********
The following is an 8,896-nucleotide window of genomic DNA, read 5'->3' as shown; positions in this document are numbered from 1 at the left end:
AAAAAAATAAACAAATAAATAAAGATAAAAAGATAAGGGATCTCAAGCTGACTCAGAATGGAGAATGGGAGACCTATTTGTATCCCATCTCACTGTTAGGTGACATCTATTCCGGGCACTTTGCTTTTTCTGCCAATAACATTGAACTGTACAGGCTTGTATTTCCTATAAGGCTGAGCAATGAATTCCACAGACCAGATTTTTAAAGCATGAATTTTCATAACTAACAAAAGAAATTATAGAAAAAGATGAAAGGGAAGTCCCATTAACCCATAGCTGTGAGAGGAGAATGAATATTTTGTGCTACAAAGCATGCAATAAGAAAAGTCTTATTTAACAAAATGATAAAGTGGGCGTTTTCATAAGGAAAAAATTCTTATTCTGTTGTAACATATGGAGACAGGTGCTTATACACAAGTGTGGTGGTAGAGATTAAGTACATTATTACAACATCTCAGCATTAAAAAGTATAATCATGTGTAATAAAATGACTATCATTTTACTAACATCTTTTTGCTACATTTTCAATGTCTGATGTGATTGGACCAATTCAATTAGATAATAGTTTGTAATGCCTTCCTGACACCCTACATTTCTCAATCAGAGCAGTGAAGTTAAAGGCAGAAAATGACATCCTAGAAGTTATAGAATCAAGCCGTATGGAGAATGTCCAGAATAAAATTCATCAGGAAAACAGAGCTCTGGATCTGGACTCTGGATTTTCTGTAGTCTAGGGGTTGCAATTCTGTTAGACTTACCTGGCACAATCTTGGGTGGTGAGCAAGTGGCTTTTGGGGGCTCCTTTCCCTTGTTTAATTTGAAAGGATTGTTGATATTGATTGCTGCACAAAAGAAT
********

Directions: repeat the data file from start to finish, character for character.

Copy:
The following is an 8,896-nucleotide window of genomic DNA, read 5'->3' as shown; positions in this document are numbered from 1 at the left end:
AAAAAAATAAACAAATAAATAAAGATAAAAAGATAAGGGATCTCAAGCTGACTCAGAATGGAGAATGGGAGACCTATTTGTATCCCATCTCACTGTTAGGTGACATCTATTCCGGGCACTTTGCTTTTTCTGCCAATAACATTGAACTGTACAGGCTTGTATTTCCTATAAGGCTGAGCAATGAATTCCACAGACCAGATTTTTAAAGCATGAATTTTCATAACTAACAAAAGAAATTATAGAAAAAGATGAAAGGGAAGTCCCATTAACCCATAGCTGTGAGAGGAGAATGAATATTTTGTGCTACAAAGCATGCAATAAGAAAAGTCTTATTTAACAAAATGATAAAGTGGGCGTTTTCATAAGGAAAAAATTCTTATTCTGTTGTAACATATGGAGACAGGTGCTTATACACAAGTGTGGTGGTAGAGATTAAGTACATTATTACAACATCTCAGCATTAAAAAGTATAATCATGTGTAATAAAATGACTATCATTTTACTAACATCTTTTTGCTACATTTTCAATGTCTGATGTGATTGGACCAATTCAATTAGATAATAGTTTGTAATGCCTTCCTGACACCCTACATTTCTCAATCAGAGCAGTGAAGTTAAAGGCAGAAAATGACATCCTAGAAGTTATAGAATCAAGCCGTATGGAGAATGTCCAGAATAAAATTCATCAGGAAAACAGAGCTCTGGATCTGGACTCTGGATTTTCTGTAGTCTAGGGGTTGCAATTCTGTTAGACTTACCTGGCACAATCTTGGGTGGTGAGCAAGTGGCTTTTGGGGGCTCCTTTCCCTTGTTTAATTTGAAAGGATTGTTGATATTGATTGCTGCACAAAAGAAT